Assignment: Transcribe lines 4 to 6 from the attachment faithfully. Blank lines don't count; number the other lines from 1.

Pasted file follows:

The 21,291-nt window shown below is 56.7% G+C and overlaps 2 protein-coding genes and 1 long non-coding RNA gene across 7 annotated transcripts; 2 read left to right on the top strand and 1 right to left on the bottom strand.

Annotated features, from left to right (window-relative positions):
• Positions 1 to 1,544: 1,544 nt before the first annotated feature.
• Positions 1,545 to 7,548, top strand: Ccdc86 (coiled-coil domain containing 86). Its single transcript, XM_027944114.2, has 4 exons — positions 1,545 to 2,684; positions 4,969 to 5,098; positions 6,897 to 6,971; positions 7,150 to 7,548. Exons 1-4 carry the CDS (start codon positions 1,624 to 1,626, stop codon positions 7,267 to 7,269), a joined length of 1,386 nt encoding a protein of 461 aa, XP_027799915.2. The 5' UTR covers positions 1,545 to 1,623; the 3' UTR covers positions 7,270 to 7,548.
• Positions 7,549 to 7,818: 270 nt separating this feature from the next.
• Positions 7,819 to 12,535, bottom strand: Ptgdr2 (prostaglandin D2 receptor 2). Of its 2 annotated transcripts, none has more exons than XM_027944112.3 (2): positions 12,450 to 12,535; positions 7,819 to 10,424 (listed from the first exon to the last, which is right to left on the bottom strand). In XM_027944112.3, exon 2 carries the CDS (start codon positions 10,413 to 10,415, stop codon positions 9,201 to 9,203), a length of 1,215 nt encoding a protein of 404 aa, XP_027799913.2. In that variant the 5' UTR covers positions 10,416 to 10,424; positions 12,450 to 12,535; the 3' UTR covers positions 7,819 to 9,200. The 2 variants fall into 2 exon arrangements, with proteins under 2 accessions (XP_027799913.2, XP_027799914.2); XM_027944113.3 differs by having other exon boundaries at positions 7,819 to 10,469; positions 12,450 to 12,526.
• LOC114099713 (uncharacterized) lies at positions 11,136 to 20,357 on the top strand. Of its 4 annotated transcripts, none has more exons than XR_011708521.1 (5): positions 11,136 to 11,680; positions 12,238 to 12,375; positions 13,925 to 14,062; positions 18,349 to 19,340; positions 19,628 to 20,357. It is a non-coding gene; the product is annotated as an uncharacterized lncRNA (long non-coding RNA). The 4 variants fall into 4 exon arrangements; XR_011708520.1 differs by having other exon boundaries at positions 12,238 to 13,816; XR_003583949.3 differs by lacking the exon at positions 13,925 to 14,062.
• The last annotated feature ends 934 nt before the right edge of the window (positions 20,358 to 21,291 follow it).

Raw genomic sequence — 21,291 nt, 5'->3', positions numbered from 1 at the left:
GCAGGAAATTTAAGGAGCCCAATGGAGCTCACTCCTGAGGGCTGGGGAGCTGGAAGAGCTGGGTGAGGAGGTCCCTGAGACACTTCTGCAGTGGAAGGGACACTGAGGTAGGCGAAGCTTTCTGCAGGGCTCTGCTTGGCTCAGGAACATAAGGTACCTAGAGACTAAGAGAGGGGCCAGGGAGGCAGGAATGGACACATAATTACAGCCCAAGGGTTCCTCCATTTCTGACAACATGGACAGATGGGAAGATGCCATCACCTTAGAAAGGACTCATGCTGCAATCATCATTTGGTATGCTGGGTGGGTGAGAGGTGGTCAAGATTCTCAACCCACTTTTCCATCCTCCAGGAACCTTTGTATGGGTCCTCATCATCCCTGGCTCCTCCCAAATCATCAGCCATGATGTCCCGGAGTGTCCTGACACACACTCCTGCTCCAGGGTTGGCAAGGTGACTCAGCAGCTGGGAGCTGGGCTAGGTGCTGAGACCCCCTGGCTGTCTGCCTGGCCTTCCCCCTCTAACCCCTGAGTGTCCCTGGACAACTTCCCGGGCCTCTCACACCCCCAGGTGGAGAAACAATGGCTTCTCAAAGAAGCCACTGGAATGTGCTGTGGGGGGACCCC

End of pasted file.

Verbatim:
• Positions 1,545 to 7,548, top strand: Ccdc86 (coiled-coil domain containing 86). Its single transcript, XM_027944114.2, has 4 exons — positions 1,545 to 2,684; positions 4,969 to 5,098; positions 6,897 to 6,971; positions 7,150 to 7,548. Exons 1-4 carry the CDS (start codon positions 1,624 to 1,626, stop codon positions 7,267 to 7,269), a joined length of 1,386 nt encoding a protein of 461 aa, XP_027799915.2. The 5' UTR covers positions 1,545 to 1,623; the 3' UTR covers positions 7,270 to 7,548.
• Positions 7,549 to 7,818: 270 nt separating this feature from the next.
• Positions 7,819 to 12,535, bottom strand: Ptgdr2 (prostaglandin D2 receptor 2). Of its 2 annotated transcripts, none has more exons than XM_027944112.3 (2): positions 12,450 to 12,535; positions 7,819 to 10,424 (listed from the first exon to the last, which is right to left on the bottom strand). In XM_027944112.3, exon 2 carries the CDS (start codon positions 10,413 to 10,415, stop codon positions 9,201 to 9,203), a length of 1,215 nt encoding a protein of 404 aa, XP_027799913.2. In that variant the 5' UTR covers positions 10,416 to 10,424; positions 12,450 to 12,535; the 3' UTR covers positions 7,819 to 9,200. The 2 variants fall into 2 exon arrangements, with proteins under 2 accessions (XP_027799913.2, XP_027799914.2); XM_027944113.3 differs by having other exon boundaries at positions 7,819 to 10,469; positions 12,450 to 12,526.